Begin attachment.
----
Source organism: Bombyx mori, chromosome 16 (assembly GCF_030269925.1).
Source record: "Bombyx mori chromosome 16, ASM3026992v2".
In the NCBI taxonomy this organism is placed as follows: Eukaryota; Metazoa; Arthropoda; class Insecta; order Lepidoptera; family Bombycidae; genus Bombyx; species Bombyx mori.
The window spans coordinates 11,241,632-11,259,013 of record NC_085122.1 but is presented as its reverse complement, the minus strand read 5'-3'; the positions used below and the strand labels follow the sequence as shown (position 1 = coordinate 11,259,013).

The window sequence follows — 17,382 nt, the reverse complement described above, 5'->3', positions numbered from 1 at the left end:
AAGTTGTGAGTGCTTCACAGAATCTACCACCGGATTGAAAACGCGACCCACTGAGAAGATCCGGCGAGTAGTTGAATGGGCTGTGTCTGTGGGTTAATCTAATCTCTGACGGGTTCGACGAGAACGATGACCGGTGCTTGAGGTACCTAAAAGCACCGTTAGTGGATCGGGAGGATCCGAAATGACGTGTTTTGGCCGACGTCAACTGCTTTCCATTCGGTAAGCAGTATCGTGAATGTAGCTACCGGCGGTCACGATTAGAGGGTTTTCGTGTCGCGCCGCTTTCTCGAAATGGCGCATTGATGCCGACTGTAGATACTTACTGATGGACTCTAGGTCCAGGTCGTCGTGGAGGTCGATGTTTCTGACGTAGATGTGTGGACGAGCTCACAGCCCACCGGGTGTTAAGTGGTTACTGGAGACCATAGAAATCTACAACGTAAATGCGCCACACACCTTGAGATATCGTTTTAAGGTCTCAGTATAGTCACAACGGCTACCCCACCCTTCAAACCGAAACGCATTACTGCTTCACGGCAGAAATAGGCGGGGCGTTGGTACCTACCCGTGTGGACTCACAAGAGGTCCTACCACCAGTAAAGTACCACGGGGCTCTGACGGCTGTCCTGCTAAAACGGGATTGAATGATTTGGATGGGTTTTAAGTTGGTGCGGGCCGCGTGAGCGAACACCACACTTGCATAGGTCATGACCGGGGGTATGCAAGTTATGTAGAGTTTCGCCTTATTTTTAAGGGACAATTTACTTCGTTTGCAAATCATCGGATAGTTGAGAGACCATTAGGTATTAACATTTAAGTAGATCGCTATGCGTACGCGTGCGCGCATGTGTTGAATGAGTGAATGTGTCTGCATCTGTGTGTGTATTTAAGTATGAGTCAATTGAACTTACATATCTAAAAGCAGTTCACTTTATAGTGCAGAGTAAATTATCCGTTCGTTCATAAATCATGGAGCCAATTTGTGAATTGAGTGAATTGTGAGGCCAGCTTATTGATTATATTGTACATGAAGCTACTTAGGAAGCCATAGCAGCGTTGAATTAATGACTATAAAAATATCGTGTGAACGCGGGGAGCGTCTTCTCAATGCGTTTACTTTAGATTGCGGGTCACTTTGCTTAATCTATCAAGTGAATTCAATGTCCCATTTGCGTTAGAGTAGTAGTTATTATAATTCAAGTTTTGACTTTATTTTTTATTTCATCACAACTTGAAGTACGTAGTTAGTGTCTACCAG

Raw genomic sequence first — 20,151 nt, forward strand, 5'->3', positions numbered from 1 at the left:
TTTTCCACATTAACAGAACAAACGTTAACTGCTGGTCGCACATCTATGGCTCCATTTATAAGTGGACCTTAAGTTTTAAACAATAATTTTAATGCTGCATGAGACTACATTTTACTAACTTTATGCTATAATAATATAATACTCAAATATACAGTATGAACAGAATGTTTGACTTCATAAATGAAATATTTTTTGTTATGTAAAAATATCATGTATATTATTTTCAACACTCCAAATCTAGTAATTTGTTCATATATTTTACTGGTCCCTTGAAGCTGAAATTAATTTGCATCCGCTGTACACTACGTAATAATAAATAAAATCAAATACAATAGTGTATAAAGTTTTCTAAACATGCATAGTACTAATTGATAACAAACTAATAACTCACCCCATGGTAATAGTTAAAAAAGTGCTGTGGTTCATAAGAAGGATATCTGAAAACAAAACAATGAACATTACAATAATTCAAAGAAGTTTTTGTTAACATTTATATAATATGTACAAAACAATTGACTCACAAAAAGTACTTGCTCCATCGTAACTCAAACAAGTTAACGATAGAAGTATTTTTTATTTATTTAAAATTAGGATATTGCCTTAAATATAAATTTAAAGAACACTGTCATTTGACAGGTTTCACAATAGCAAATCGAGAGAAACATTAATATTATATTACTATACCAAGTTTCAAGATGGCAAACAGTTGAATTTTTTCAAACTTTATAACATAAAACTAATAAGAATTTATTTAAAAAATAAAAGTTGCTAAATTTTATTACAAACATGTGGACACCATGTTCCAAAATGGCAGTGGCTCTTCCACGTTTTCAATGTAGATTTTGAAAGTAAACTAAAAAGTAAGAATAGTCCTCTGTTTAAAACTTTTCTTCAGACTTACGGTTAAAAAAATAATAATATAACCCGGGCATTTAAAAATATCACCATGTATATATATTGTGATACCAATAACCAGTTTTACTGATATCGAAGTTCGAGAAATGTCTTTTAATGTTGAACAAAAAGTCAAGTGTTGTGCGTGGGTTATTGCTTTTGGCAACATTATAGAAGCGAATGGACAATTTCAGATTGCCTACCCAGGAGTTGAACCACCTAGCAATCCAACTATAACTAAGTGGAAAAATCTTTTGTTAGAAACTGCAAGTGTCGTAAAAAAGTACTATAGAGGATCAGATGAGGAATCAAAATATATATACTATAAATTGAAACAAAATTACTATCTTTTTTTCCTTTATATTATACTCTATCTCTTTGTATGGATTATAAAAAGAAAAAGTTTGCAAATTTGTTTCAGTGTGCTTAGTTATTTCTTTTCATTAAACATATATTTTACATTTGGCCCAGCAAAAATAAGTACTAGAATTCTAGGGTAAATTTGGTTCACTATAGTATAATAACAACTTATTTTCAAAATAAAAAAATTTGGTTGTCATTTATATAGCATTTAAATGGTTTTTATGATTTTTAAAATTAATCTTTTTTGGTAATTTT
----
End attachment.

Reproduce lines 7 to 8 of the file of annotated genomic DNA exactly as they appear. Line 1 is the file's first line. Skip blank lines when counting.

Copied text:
Raw genomic sequence first — 20,151 nt, forward strand, 5'->3', positions numbered from 1 at the left:
TTTTCCACATTAACAGAACAAACGTTAACTGCTGGTCGCACATCTATGGCTCCATTTATAAGTGGACCTTAAGTTTTAAACAATAATTTTAATGCTGCATGAGACTACATTTTACTAACTTTATGCTATAATAATATAATACTCAAATATACAGTATGAACAGAATGTTTGACTTCATAAATGAAATATTTTTTGTTATGTAAAAATATCATGTATATTATTTTCAACACTCCAAATCTAGTAATTTGTTCATATATTTTACTGGTCCCTTGAAGCTGAAATTAATTTGCATCCGCTGTACACTACGTAATAATAAATAAAATCAAATACAATAGTGTATAAAGTTTTCTAAACATGCATAGTACTAATTGATAACAAACTAATAACTCACCCCATGGTAATAGTTAAAAAAGTGCTGTGGTTCATAAGAAGGATATCTGAAAACAAAACAATGAACATTACAATAATTCAAAGAAGTTTTTGTTAACATTTATATAATATGTACAAAACAATTGACTCACAAAAAGTACTTGCTCCATCGTAACTCAAACAAGTTAACGATAGAAGTATTTTTTATTTATTTAAAATTAGGATATTGCCTTAAATATAAATTTAAAGAACACTGTCATTTGACAGGTTTCACAATAGCAAATCGAGAGAAACATTAATATTATATTACTATACCAAGTTTCAAGATGGCAAACAGTTGAATTTTTTCAAACTTTATAACATAAAACTAATAAGAATTTATTTAAAAAATAAAAGTTGCTAAATTTTATTACAAACATGTGGACACCATGTTCCAAAATGGCAGTGGCTCTTCCACGTTTTCAATGTAGATTTTGAAAGTAAACTAAAAAGTAAGAATAGTCCTCTGTTTAAAACTTTTCTTCAGACTTACGGTTAAAAAAATAATAATATAACCCGGGCATTTAAAAATATCACCATGTATATATATTGTGATACCAATAACCAGTTTTACTGATATCGAAGTTCGAGAAATGTCTTTTAATGTTGAACAAAAAGTCAAGTGTTGTGCGTGGGTTATTGCTTTTGGCAACATTATAGAAGCGAATGGACAATTTCAGATTGCCTACCCAGGAGTTGAACCACCTAGCAATCCAACTATAACTAAGTGGAAAAATCTTTTGTTAGAAACTGCAAGTGTCGTAAAAAAGTACTATAGAGGATCAGATGAGGAATCAAAATATATATACTATAAATTGAAACAAAATTACTATCTTTTTTTCCTTTATATTATACTCTATCTCTTTGTATGGATTATAAAAAGAAAAAGTTTGCAAATTTGTTTCAGTGTGCTTAGTTATTTCTTTTCATTAAACATATATTTTACATTTGGCCCAGCAAAAATAAGTACTAGAATTCTAGGGTAAATTTGGTTCACTATAGTATAATAACAACTTATTTTCAAAATAAAAAAATTTGGTTGTCATTTATATAGCATTTAAATGGTTTTTATGATTTTTAAAATTAATCTTTTTTGGTAATTTT